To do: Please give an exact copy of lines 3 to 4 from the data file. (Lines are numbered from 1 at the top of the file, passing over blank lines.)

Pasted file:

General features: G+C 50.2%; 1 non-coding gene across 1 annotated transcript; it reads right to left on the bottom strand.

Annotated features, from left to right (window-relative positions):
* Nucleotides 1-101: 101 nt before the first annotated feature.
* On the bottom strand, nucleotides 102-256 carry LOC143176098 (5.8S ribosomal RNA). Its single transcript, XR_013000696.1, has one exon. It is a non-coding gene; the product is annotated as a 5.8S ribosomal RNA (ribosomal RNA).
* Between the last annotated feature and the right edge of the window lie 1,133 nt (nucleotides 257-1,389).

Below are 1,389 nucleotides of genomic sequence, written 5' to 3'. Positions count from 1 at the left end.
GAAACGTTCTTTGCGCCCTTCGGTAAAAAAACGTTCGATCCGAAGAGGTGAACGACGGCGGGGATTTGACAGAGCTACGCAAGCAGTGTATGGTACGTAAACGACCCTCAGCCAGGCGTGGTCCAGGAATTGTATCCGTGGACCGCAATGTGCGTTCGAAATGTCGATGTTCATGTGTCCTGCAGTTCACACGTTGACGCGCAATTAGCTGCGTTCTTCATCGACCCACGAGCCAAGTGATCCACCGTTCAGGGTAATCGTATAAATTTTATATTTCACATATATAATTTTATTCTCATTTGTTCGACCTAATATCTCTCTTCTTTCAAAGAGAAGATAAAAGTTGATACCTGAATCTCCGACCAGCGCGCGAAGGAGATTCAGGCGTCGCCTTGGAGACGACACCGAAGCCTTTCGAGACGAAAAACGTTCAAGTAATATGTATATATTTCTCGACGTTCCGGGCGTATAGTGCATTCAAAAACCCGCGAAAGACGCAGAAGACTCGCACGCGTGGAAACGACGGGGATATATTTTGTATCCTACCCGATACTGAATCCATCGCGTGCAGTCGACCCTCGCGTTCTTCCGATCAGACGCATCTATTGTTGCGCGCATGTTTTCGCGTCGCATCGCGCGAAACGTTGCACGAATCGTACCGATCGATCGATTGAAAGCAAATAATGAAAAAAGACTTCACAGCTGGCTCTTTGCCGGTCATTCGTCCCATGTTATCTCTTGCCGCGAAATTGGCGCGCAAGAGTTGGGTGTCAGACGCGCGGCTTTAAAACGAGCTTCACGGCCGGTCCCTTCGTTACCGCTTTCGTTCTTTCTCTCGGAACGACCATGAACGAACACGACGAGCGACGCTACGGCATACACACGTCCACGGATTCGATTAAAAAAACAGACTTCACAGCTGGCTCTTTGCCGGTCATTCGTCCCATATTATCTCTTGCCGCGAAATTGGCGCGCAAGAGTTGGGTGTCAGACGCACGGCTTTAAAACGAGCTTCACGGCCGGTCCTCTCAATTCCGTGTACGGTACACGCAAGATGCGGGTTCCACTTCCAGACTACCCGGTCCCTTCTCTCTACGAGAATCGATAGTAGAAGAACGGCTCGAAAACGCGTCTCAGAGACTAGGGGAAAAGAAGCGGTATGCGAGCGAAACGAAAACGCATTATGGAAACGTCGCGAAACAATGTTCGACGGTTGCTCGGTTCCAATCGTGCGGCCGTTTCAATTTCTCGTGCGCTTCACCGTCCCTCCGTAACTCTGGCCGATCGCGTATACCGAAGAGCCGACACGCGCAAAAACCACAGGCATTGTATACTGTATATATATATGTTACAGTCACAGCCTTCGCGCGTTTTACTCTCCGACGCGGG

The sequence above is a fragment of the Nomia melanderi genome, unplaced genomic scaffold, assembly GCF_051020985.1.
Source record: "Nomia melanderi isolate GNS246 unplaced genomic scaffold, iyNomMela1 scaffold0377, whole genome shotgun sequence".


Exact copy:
* Nucleotides 1-101: 101 nt before the first annotated feature.
* On the bottom strand, nucleotides 102-256 carry LOC143176098 (5.8S ribosomal RNA). Its single transcript, XR_013000696.1, has one exon. It is a non-coding gene; the product is annotated as a 5.8S ribosomal RNA (ribosomal RNA).